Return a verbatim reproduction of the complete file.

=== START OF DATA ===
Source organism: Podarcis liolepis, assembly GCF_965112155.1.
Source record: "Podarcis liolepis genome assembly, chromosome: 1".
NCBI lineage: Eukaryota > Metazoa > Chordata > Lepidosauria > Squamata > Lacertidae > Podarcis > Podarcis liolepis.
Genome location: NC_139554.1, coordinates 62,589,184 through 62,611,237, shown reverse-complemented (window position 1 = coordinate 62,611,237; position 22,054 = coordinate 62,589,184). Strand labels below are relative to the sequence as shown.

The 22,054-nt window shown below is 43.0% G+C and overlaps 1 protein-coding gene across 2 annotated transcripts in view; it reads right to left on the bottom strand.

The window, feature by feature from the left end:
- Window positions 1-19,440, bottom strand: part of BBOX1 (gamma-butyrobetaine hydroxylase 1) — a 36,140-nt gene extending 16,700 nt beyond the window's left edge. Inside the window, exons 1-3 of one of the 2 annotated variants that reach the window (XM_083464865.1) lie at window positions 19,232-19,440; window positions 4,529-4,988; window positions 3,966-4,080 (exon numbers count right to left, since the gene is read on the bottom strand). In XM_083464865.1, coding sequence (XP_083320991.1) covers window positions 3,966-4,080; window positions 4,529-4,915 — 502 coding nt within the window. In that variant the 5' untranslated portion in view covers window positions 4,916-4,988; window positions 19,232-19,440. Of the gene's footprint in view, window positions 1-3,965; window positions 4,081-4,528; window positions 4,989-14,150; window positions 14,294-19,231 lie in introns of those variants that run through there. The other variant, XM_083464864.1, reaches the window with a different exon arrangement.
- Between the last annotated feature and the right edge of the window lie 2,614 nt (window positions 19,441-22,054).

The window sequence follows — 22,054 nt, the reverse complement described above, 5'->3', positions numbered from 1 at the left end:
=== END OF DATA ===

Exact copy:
Source organism: Podarcis liolepis, assembly GCF_965112155.1.
Source record: "Podarcis liolepis genome assembly, chromosome: 1".
NCBI lineage: Eukaryota > Metazoa > Chordata > Lepidosauria > Squamata > Lacertidae > Podarcis > Podarcis liolepis.
Genome location: NC_139554.1, coordinates 62,589,184 through 62,611,237, shown reverse-complemented (window position 1 = coordinate 62,611,237; position 22,054 = coordinate 62,589,184). Strand labels below are relative to the sequence as shown.

The 22,054-nt window shown below is 43.0% G+C and overlaps 1 protein-coding gene across 2 annotated transcripts in view; it reads right to left on the bottom strand.

The window, feature by feature from the left end:
- Window positions 1-19,440, bottom strand: part of BBOX1 (gamma-butyrobetaine hydroxylase 1) — a 36,140-nt gene extending 16,700 nt beyond the window's left edge. Inside the window, exons 1-3 of one of the 2 annotated variants that reach the window (XM_083464865.1) lie at window positions 19,232-19,440; window positions 4,529-4,988; window positions 3,966-4,080 (exon numbers count right to left, since the gene is read on the bottom strand). In XM_083464865.1, coding sequence (XP_083320991.1) covers window positions 3,966-4,080; window positions 4,529-4,915 — 502 coding nt within the window. In that variant the 5' untranslated portion in view covers window positions 4,916-4,988; window positions 19,232-19,440. Of the gene's footprint in view, window positions 1-3,965; window positions 4,081-4,528; window positions 4,989-14,150; window positions 14,294-19,231 lie in introns of those variants that run through there. The other variant, XM_083464864.1, reaches the window with a different exon arrangement.
- Between the last annotated feature and the right edge of the window lie 2,614 nt (window positions 19,441-22,054).

The window sequence follows — 22,054 nt, the reverse complement described above, 5'->3', positions numbered from 1 at the left end: